Useful information on External Gear Pumps
A gear pump is a type of positive displacement (PD) pump. Gear pumps use the actions of rotating cogs or gears to transfer fluids. The rotating gears develop a liquid seal with the pump casing and create a vacuum at the pump inlet. Fluid, drawn into the pump, is enclosed within the cavities of the rotating gears and transferred to the discharge. A gear pump delivers a smooth pulse-free flow proportional to the rotational speed of its gears.
There are two basic designs of gear pump: internal and external (Figure 1). An internal gear pump has two interlocking gears of different sizes with one rotating inside the other. An external gear pump consists of two identical, interlocking gears supported by separate shafts. Generally, one gear is driven by a motor and this drives the other gear (the idler). In some cases, both shafts may be driven by motors. The shafts are supported by bearings on each side of the casing.
This article describes plastic gear pump in more detail.
There are three stages in an internal gear pump’s working cycle: filling, transfer and delivery (Figure 2).
As the gears come out of mesh on the inlet side of the pump, they create an expanded volume. Liquid flows into the cavities and is trapped by the gear teeth as the gears continue to rotate against the pump casing.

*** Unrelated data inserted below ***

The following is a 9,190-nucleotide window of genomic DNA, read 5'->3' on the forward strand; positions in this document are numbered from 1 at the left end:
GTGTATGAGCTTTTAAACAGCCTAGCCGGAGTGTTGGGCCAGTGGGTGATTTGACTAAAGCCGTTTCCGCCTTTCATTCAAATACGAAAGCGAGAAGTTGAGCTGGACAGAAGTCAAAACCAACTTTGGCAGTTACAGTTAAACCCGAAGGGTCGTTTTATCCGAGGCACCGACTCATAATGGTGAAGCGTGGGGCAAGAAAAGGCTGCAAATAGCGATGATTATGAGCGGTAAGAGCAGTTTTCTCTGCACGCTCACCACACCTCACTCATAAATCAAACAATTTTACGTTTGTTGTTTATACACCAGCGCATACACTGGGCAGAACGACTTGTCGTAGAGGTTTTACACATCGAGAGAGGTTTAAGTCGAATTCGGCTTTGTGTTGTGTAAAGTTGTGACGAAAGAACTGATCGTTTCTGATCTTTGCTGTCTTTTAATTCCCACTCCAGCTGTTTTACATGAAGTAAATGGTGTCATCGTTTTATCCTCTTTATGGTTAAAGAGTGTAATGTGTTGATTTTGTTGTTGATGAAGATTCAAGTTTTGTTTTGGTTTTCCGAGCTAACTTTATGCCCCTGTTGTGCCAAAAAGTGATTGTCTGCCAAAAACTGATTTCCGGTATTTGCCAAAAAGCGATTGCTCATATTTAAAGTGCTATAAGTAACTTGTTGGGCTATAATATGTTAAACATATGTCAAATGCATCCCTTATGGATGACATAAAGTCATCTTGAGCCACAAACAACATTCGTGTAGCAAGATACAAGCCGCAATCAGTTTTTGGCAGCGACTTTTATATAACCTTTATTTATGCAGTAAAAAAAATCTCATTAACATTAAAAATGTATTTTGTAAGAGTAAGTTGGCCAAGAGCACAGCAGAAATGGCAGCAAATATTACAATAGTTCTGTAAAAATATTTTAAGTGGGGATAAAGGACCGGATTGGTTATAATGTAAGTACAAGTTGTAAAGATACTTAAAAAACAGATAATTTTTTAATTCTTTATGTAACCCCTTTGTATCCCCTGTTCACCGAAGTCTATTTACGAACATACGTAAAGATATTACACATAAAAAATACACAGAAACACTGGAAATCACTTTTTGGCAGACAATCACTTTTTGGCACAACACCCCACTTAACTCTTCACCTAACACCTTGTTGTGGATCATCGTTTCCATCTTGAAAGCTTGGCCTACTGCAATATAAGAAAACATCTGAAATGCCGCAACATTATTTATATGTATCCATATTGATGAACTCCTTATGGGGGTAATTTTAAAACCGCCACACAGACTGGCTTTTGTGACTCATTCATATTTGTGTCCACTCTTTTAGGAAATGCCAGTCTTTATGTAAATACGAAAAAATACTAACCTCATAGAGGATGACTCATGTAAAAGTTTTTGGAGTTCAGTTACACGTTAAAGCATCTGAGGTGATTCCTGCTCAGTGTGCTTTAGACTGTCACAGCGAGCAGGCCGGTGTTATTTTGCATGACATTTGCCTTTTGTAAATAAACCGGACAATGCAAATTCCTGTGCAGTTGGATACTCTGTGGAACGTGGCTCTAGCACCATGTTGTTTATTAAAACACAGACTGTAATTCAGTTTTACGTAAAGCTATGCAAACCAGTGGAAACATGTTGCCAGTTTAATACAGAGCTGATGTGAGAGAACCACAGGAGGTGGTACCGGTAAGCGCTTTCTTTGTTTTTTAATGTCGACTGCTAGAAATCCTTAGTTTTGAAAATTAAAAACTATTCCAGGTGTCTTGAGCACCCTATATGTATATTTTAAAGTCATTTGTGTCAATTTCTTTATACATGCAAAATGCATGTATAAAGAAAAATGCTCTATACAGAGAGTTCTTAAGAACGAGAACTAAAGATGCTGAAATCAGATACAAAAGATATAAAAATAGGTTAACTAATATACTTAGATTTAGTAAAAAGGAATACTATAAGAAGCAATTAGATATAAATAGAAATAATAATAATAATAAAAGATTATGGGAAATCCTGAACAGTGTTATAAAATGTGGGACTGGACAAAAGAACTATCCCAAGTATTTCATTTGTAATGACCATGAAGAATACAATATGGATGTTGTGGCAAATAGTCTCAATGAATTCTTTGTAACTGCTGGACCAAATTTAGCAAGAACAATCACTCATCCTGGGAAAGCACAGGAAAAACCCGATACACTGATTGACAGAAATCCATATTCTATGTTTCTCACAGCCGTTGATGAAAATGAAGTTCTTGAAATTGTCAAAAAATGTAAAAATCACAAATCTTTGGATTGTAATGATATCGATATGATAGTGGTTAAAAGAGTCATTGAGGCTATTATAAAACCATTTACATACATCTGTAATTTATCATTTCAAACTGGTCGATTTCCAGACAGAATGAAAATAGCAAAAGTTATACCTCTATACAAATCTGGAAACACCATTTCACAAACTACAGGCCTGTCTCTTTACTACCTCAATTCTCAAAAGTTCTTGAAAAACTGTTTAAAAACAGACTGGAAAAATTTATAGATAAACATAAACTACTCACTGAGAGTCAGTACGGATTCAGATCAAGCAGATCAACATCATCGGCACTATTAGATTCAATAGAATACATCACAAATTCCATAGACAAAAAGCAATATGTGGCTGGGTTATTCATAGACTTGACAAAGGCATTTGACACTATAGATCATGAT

The trapped fluid is moved from the inlet, to the discharge, around the casing.
As the teeth of the gears become interlocked on the discharge side of the pump, the volume is reduced and the fluid is forced out under pressure.
No fluid is transferred back through the centre, between the gears, because they are interlocked. Close tolerances between the gears and the casing allow the pump to develop suction at the inlet and prevent fluid from leaking back from the discharge side (although leakage is more likely with low viscosity liquids).
External gear pump designs can utilise spur, helical or herringbone gears (Figure 3). A helical gear design can reduce pump noise and vibration because the teeth engage and disengage gradually throughout the rotation. However, it is important to balance axial forces resulting from the helical gear teeth and this can be achieved by mounting two sets of ‘mirrored’ helical gears together or by using a v-shaped, herringbone pattern. With this design, the axial forces produced by each half of the gear cancel out. Spur gears have the advantage that they can be run at very high speed and are easier to manufacture.